Snap Revenue Surges on User Growth, Advertising GainsBy
Shares jump as company tops estimates for first time since IPO
In rare win, social-media underdog adds clients, runs more ads
Don’t count Snap Inc. out just yet.
The company delivered sales that blew past analysts’ expectations, its first upbeat quarterly report since going public, as advertisers start to get more comfortable spending money on its Snapchat app. The stock jumped as much as 31 percent in extended trading.
Snap’s first year as a public company has been marked by hurdles, including the loss of its heads of product and engineering. Facebook Inc. has copied some of Snapchat’s most popular features for bigger audiences, while a dramatic redesign of the Snapchat app is rolling out slowly. The numbers on Tuesday may help some on Wall Street revisit their original thesis on the company: that Snap, already popular with young people, has enough growth potential to carve out a solid slice of a digital ad market dominated by Facebook and Google.
"It’s been a roller coaster mismatch between expectations and reality, but the benefits of all their initiatives are finally starting to come to fruition,” said James Cakmak, an analyst at Monness Crespi Hardt & Co.
In the middle of 2017, Snap began moving to an automated bidding process for selling ads, making it easier for more marketers to buy spots. By October, the system was mandatory. Though that dented average prices, the hit was offset by new customers and a rising number of ad views.
"This decision quickly paid off," Snap Chief Strategy Officer Imran Khan said during a conference call with analysts. "In three months, we more than tripled the number of advertisers spending in our auction."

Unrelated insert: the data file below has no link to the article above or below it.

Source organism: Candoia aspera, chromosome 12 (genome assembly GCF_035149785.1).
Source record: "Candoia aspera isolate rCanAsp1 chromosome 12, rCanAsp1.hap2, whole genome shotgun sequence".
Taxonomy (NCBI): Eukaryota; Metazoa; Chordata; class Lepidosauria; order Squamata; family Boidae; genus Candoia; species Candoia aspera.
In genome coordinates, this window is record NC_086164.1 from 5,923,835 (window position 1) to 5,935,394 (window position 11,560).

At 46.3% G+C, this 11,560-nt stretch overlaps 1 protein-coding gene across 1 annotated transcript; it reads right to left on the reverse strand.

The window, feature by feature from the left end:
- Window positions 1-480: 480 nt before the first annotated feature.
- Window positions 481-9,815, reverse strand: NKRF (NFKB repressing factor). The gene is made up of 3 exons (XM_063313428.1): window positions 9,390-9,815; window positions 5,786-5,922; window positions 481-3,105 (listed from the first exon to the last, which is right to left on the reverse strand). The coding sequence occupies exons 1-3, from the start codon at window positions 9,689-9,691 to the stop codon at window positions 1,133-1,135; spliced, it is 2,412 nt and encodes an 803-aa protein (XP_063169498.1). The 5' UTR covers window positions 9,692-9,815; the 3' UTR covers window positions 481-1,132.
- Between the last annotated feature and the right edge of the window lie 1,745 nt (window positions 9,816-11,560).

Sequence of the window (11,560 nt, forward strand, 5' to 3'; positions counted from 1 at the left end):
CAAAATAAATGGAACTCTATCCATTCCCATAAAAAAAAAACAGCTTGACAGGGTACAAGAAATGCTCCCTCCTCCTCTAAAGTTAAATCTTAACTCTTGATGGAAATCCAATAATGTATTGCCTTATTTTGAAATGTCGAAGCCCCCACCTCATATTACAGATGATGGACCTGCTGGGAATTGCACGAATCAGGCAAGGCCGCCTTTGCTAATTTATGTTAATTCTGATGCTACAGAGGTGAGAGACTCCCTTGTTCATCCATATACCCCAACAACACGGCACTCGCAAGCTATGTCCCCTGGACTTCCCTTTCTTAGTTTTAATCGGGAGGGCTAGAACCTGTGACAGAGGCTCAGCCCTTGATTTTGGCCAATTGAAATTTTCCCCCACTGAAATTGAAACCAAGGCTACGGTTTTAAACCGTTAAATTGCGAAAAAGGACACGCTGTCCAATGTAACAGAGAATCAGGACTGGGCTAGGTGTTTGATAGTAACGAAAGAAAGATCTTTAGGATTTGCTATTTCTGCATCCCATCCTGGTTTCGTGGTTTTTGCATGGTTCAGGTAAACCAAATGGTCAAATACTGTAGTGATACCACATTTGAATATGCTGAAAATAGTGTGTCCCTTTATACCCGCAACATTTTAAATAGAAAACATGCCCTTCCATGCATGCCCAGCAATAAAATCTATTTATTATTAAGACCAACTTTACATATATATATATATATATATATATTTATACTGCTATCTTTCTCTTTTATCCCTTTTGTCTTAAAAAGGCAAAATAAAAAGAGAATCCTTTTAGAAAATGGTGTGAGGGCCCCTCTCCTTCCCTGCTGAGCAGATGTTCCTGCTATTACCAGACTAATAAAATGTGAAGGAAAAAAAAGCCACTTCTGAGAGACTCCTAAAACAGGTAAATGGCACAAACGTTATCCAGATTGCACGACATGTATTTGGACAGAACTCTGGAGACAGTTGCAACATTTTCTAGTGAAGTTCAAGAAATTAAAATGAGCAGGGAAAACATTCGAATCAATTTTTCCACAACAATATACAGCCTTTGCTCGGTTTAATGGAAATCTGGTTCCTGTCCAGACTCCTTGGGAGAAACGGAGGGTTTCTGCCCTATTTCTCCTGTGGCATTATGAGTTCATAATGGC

Snap said fourth-quarter sales jumped 72 percent to $285.7 million, beating the $252.8 million average projection of analysts, according to data compiled by Bloomberg. Snapchat had 187 million daily active users in the fourth quarter, up 18 percent from a year ago and ahead of the 184.3 million analysts estimated.
Excluding certain items, the Los Angeles-based company reported a loss of 13 cents a share, compared to the 16-cent loss analysts predicted. The net loss was $350 million in the fourth quarter, for a full-year loss of $3.45 billion.
Average revenue per user, a closely watched number, rose 46 percent to $1.53 in the final period of 2017, while a similar measure of costs grew much more slowly, according to the company.
“Our business really came together towards the end of last year,” Chief Executive Officer Evan Spiegel said in a statement.
Still, not everyone on Wall Street is convinced Snap can compete with its larger ad rivals.
"I remain skeptical about their revenue potential. While they blew away expectations, those expectations were quite low," said Michael Pachter, an analyst at Wedbush Securities. "Snap faces a steep uphill climb to compete for ad dollars."